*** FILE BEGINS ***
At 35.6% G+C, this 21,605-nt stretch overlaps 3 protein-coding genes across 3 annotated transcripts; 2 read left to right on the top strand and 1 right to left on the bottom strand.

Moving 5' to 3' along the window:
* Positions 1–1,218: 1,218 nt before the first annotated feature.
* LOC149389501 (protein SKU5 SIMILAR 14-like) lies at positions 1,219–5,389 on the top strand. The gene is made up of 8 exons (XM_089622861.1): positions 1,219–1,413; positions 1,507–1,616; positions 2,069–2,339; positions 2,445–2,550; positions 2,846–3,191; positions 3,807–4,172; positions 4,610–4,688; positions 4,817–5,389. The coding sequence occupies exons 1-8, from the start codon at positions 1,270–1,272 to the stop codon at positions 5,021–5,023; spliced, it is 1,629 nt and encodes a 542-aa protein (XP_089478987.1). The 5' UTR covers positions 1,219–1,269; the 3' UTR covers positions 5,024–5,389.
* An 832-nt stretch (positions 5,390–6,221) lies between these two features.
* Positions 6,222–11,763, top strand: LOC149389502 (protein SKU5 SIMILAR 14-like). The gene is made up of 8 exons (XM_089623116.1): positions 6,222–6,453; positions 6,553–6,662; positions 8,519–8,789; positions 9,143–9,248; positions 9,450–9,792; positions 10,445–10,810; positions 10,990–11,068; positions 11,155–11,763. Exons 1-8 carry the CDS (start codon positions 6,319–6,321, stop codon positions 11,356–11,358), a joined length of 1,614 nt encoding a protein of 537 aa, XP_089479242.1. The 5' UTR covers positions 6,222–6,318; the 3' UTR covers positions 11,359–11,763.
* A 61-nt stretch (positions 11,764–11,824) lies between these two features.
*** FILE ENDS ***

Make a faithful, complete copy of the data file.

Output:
At 35.6% G+C, this 21,605-nt stretch overlaps 3 protein-coding genes across 3 annotated transcripts; 2 read left to right on the top strand and 1 right to left on the bottom strand.

Moving 5' to 3' along the window:
* Positions 1–1,218: 1,218 nt before the first annotated feature.
* LOC149389501 (protein SKU5 SIMILAR 14-like) lies at positions 1,219–5,389 on the top strand. The gene is made up of 8 exons (XM_089622861.1): positions 1,219–1,413; positions 1,507–1,616; positions 2,069–2,339; positions 2,445–2,550; positions 2,846–3,191; positions 3,807–4,172; positions 4,610–4,688; positions 4,817–5,389. The coding sequence occupies exons 1-8, from the start codon at positions 1,270–1,272 to the stop codon at positions 5,021–5,023; spliced, it is 1,629 nt and encodes a 542-aa protein (XP_089478987.1). The 5' UTR covers positions 1,219–1,269; the 3' UTR covers positions 5,024–5,389.
* An 832-nt stretch (positions 5,390–6,221) lies between these two features.
* Positions 6,222–11,763, top strand: LOC149389502 (protein SKU5 SIMILAR 14-like). The gene is made up of 8 exons (XM_089623116.1): positions 6,222–6,453; positions 6,553–6,662; positions 8,519–8,789; positions 9,143–9,248; positions 9,450–9,792; positions 10,445–10,810; positions 10,990–11,068; positions 11,155–11,763. Exons 1-8 carry the CDS (start codon positions 6,319–6,321, stop codon positions 11,356–11,358), a joined length of 1,614 nt encoding a protein of 537 aa, XP_089479242.1. The 5' UTR covers positions 6,222–6,318; the 3' UTR covers positions 11,359–11,763.
* A 61-nt stretch (positions 11,764–11,824) lies between these two features.